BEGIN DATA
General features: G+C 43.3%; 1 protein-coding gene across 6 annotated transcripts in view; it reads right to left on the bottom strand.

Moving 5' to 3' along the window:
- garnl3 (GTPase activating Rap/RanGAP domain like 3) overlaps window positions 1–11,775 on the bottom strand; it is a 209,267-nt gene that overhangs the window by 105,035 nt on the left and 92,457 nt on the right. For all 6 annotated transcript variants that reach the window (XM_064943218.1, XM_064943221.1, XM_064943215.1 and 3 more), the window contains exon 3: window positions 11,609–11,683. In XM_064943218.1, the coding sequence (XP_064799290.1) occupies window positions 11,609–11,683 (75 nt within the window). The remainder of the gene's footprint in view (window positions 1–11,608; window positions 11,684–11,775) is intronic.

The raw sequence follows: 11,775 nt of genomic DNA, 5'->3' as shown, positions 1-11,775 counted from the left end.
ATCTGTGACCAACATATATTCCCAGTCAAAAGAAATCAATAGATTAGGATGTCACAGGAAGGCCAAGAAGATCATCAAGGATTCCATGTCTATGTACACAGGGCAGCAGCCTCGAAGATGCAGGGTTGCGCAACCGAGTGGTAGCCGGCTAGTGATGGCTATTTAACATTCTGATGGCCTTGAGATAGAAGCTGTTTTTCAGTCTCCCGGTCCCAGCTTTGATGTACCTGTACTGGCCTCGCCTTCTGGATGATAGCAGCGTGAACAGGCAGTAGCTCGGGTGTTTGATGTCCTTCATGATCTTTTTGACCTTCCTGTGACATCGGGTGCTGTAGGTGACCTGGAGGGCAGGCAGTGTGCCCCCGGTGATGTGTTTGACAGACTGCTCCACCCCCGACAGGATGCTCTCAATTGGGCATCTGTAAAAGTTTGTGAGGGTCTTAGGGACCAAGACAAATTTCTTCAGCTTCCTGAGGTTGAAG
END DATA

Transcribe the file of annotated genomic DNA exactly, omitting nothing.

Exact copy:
General features: G+C 43.3%; 1 protein-coding gene across 6 annotated transcripts in view; it reads right to left on the bottom strand.

Moving 5' to 3' along the window:
- garnl3 (GTPase activating Rap/RanGAP domain like 3) overlaps window positions 1–11,775 on the bottom strand; it is a 209,267-nt gene that overhangs the window by 105,035 nt on the left and 92,457 nt on the right. For all 6 annotated transcript variants that reach the window (XM_064943218.1, XM_064943221.1, XM_064943215.1 and 3 more), the window contains exon 3: window positions 11,609–11,683. In XM_064943218.1, the coding sequence (XP_064799290.1) occupies window positions 11,609–11,683 (75 nt within the window). The remainder of the gene's footprint in view (window positions 1–11,608; window positions 11,684–11,775) is intronic.

The raw sequence follows: 11,775 nt of genomic DNA, 5'->3' as shown, positions 1-11,775 counted from the left end.
ATCTGTGACCAACATATATTCCCAGTCAAAAGAAATCAATAGATTAGGATGTCACAGGAAGGCCAAGAAGATCATCAAGGATTCCATGTCTATGTACACAGGGCAGCAGCCTCGAAGATGCAGGGTTGCGCAACCGAGTGGTAGCCGGCTAGTGATGGCTATTTAACATTCTGATGGCCTTGAGATAGAAGCTGTTTTTCAGTCTCCCGGTCCCAGCTTTGATGTACCTGTACTGGCCTCGCCTTCTGGATGATAGCAGCGTGAACAGGCAGTAGCTCGGGTGTTTGATGTCCTTCATGATCTTTTTGACCTTCCTGTGACATCGGGTGCTGTAGGTGACCTGGAGGGCAGGCAGTGTGCCCCCGGTGATGTGTTTGACAGACTGCTCCACCCCCGACAGGATGCTCTCAATTGGGCATCTGTAAAAGTTTGTGAGGGTCTTAGGGACCAAGACAAATTTCTTCAGCTTCCTGAGGTTGAAG